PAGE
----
It was a wake-up call for me.  Should I be so dependent on technology that I stop breathing when I open Firefox and get the message:  “Error.  Server unavailable”?  Should I allow these things to ride me?  Or should I embrace the sudden silence, the sense of time slowing, the drawn-out minutes when I can pick up an unread issue of the New York Review of Books or Harper’s or The New Yorker and feel reconnected to that time, 30-some years ago, when I read these periodicals as soon as they arrived in the mail?

I don’t want to go totally off-the-grid.  I wouldn’t have a blog if I did, but I don’t like feeling controlled by technology, made to feel that every second I don’t own an iPhone is a second lost to me.  [Disclaimer:  I do own and love my iPad2, but note it is an iPad2, not the newest iPad and, like all my other gadgets, I’ll likely still be using it long past its obsolescence.]  So, fellow bloggers, and any one else who stumbles across this post, are you in the saddle, or are things?

Categories: Books Cats Reading Technology Writing

Tagged as:

Marie A Bailey

Writer, blogger, knitter, cat lover, and introvert.

15 replies

  1. I go through this on a routine basis, perhaps because I earn my living at my computer (writing software), only to end the day to go off blog reading/writing, facebooking, writing, etc … On top of that, my wife loves her iPad 3 and she spends quite a bit of time swiping away at, either searching craigslist or playing games or all the things we tend to do with iPads. I’ve even proposed to her that we regularly have an “off grid” day each week where we do something different, things that don’t require access to the internet. We have yet to implement this “technology free” day, but I hope to.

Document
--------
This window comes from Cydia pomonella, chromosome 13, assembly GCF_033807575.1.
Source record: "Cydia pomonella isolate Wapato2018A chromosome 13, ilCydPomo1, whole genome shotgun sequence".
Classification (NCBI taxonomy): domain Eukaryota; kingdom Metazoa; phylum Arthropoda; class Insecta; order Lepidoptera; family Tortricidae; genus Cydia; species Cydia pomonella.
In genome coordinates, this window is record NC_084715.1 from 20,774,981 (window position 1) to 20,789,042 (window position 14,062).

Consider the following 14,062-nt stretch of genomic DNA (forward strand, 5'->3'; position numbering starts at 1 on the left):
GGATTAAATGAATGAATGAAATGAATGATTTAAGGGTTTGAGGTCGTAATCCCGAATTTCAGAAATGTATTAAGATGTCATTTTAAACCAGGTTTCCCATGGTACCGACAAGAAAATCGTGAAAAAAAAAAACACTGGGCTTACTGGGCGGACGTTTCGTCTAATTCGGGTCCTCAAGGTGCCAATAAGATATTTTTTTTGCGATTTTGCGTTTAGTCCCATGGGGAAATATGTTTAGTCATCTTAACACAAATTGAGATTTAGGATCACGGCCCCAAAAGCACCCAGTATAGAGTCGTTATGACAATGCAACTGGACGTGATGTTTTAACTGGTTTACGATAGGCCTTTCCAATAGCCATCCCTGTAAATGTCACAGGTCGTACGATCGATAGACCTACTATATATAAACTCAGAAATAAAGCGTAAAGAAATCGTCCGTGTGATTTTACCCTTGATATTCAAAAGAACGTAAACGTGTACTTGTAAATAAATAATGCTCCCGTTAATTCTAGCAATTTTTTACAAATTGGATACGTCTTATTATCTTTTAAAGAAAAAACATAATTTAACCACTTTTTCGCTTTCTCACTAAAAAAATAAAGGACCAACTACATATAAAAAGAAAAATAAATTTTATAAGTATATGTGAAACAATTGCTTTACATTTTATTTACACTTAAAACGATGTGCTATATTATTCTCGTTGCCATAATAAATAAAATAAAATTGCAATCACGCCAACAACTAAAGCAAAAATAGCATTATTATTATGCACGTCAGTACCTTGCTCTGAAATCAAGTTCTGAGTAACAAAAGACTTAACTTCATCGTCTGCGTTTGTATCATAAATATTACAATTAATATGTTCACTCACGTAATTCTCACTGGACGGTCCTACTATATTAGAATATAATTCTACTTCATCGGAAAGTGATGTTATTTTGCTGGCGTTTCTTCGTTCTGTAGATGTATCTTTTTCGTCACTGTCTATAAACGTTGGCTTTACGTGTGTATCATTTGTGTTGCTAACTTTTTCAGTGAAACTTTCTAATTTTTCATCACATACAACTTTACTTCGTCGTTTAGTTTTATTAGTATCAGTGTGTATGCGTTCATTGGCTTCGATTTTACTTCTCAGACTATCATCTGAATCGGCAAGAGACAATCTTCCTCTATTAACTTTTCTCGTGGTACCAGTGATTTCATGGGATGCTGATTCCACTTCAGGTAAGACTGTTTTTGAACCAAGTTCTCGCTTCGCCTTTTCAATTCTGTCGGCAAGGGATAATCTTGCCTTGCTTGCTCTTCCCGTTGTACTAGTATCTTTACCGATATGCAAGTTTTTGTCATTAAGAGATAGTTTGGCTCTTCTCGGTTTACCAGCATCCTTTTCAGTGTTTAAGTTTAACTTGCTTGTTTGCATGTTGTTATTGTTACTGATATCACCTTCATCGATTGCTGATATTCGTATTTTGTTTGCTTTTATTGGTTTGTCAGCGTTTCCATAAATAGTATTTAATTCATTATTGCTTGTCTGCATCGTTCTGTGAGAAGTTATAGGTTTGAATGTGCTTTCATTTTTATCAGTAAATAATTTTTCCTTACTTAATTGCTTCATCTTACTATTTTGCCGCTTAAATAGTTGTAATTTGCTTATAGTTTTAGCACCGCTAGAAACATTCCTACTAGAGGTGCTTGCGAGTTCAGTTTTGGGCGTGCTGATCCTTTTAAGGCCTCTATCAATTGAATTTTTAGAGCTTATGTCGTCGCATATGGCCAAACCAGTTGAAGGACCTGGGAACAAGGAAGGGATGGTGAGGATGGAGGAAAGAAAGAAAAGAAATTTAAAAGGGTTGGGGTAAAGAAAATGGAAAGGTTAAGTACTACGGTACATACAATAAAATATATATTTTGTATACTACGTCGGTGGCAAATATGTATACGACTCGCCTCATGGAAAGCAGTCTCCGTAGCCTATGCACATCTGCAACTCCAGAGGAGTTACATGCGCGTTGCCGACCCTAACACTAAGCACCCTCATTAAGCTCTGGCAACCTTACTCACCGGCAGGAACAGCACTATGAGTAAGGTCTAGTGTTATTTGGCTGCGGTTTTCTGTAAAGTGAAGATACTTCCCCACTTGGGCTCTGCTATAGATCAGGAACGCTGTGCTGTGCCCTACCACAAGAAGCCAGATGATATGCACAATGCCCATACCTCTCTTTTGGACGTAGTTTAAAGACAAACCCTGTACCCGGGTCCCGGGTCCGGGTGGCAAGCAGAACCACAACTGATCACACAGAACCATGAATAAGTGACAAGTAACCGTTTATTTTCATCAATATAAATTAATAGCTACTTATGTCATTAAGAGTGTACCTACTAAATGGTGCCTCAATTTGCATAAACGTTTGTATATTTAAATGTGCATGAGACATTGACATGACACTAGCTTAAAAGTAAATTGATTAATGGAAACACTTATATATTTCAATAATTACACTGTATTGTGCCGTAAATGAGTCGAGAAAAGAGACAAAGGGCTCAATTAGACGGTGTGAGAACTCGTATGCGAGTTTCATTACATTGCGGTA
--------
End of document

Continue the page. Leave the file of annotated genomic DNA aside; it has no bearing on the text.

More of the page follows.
I must confess, though, that I have an iPhone (5 … but only because I got it for $2.84), an iPad 2, a MacBook Pro, AppleTV, and … well, you get the picture. As I write it out, it looks pretty pathetic. Sucked into technology as well as Apple products. Sheesh.

    All that to say, I’m with you. Setting this stuff aside and enjoying simpler, quieter moments in life is a great idea. Now, the trick will be to get myself to make it happen.


    1. Oh, Dave, I’m right there with you! I work on a computer all day (also writing code but for public health statistics), but still, between me and my husband, we have: an iPad2, three laptops, a Mac 20-inch desktop, another desktop computer with 2 monitors, 3 (soon to be 4) digital cameras, cable TV, subscriptions to Netflix and Hulu, etc etc! Because I write in SQL and some of my programs take minutes, even hours to run, I multitask with my iPad at work. That’s not always a good thing since, as I get older, multitasking gets harder. So far our off-grid days tend to be ones that are forced upon us, like when the network goes down 😉 Making it happen is, indeed, the trick!


  2. I Live in Joshua Tree California, Near the famous National Park (remember the U2 album.).
    It has gained a reputation for spirituality, due in parts to the many Native American Indian reservations, and a large retreat center, the “Institute of Mentalphysics”, just outside the city.